Well, there are also thousands of well-equipped professional kitchens that have only very recently been mothballed due to school, restaurant, canteen and hotel closures. There are tens of thousands of professional cooks, chefs, food entrepreneurs, restaurant staff and hoteliers out of work, many of them with the skills of fast, flexible, safe and delicious food preparation. Many have food safety certificates and a keen appreciation for kitchen organisation, staff management, allergens, hygiene, flexible recipes, food quality and customer care. They already have connections to environmental health teams who could help assure safe facilities and operations. There are dietitians in the NHS and care home sector who could advise on suitable nutrition, recipes and portion sizes. There are farmers and food producers desperate to find outlets for their food and to maintain precious supply chains at a time when so many foodservice contracts have collapsed. We're told that the Briish Army is on hand if we need drivers.

Can’t we redeploy these people, premises and skills to rescue the nation’s most vulnerable pensioners? As a nation, can't we fund this as a priority to keep our elders well fed?

We would need foodservice leaders, food professionals, coordination, advice, catalyst funds, logistics professionals, food supply brokerage, underwriting of kitchen insurance, suspension of parking fines for meals-on-wheels delivery services, good deals on bulk-buy packaging, reliable advice and training in Covid-safe food preparation and delivery...

We are already hearing inspiring examples of local people and councils picking up the challenge – and the chopping boards and ladles – to fix this enormous food deficit. Many are already working hard to try and meet increased need caused by the Covid-19 crisis, as reported above. Communities across the UK have also been responding to the needs of others at impressive scale and pace:

  • Covid Mutual Aid groups have been set up, which self-organise to help neighbours with essential shopping.
  • Some school kitchens (no longer being used for school meal provision) have been repurposed to feed vulnerable adults in the community, such as an example in Washingborough.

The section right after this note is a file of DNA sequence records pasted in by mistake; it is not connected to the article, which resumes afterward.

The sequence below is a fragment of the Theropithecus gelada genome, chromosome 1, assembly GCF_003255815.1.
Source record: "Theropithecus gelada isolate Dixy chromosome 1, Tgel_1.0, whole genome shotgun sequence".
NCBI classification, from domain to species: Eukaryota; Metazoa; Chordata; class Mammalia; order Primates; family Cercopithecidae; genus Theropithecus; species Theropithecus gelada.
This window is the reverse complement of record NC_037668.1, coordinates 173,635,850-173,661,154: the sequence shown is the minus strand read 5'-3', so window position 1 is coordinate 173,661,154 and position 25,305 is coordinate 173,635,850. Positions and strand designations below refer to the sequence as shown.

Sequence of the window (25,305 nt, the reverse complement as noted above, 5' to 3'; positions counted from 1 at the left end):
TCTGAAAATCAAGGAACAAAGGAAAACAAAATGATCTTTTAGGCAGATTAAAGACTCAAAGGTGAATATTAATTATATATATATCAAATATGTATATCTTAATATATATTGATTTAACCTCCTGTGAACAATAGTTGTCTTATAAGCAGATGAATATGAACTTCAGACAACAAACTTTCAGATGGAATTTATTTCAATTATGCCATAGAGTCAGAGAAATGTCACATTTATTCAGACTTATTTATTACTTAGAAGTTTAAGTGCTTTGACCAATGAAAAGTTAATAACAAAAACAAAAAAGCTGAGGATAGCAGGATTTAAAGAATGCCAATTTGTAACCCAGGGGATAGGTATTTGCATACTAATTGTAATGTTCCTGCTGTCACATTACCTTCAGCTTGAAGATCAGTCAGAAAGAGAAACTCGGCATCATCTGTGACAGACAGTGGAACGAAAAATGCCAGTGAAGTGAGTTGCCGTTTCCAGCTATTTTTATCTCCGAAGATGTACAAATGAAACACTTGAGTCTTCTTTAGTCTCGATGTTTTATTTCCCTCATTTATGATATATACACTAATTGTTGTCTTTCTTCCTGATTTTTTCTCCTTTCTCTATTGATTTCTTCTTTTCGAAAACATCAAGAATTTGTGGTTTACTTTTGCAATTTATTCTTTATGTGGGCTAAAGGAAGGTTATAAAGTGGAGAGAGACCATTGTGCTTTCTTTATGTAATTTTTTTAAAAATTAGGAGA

• Liverpool Council reports impressive plans to provide a cooked meal service for vulnerable residents (web link to come).
  • Some pubs are making affordable meals available to local older residents, such as the Duke of Buckingham in Portsmouth.
  • Community food organisations have also reoriented their work to what is most needed, for example Made in Hackney in London and The Bevy in Brighton.

Our research is a work in progress. Here’s what we have learned so far. It’s important to:

  • Identify and quantify the need, and work out what’s most appropriate in local areas.
  • Recognise that some areas have decent meals-on-wheels services. Find out what they need and provide it; ask them if they can expand and help them to do so.
  • Recognise that some areas have no meals-on-wheels service. See if neighbouring services can help or expand, or if new provision is needed.
  • Identify suitable kitchen facilities (secondary schools, hotels and larger canteens, restaurants or chains would be a good place to start) and find out if these could be used for meals on wheels preparation; quickly overcome barriers such as kitchen insurance.
  • Connect with associations of foodservice professionals who could help match cooks and chefs with premises.
  • Connect with farmers, fishers and suppliers seeking outlets for produce, especially those who have recently lost foodservice contracts.
  • Identify good models, write them up quickly, and share widely for replication.
  • Start fundraising with (in this order) government, local authorities and sympathetic charitable funders (and crowdfunding if there is local wealth – but remembering that this service will be in and for predominantly lower income communities who can't manage without financial support).
  • Connect up; share insights, barriers, solutions, data and good practice. Link with local authorities and Local Resilience Forums who are establishing 132 local information and coordination hubs across the country to help facilitate the emergency response.

Hundreds of thousands of pensioners could be depending on us. We are all key workers now.

We are reaching out to professional groups and associations interested in securing adequate food for vulnerable older people who are shielding from Covid-19. We want to find out what is happening, what is needed and to develop shared recommendations to government, emergency planners, local authorities, Local Resilience Forums and funders. Get in touch if you would like to advise, need organisation-level support or to get involved:

Apologies, but we do not have the capacity to respond to enquiries from individuals seeking support. If you are medically especially vulnerable to coronavirus, there are links to opportunities for support here.

Many thanks for material in this article are due to Morven Oliver-Larkin and Simon Shaw of Sustain’s Food Poverty project and London Food Poverty Campaign, who have been undertaking research on how local authorities and community groups are helping older and vulnerable residents access adequate, dignified and socially connected food to help get them through Covid-19.

Published Thursday 2 April 2020

Coronavirus Food Alert: Sustain's work on food resilience in the COVID-19 coronavirus pandemic.We are helping secure food for vulnerable people and supporting local emergency responses.

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Kath is Chief Executive of Sustain: The alliance for better food and farming.

Kath Dalmeny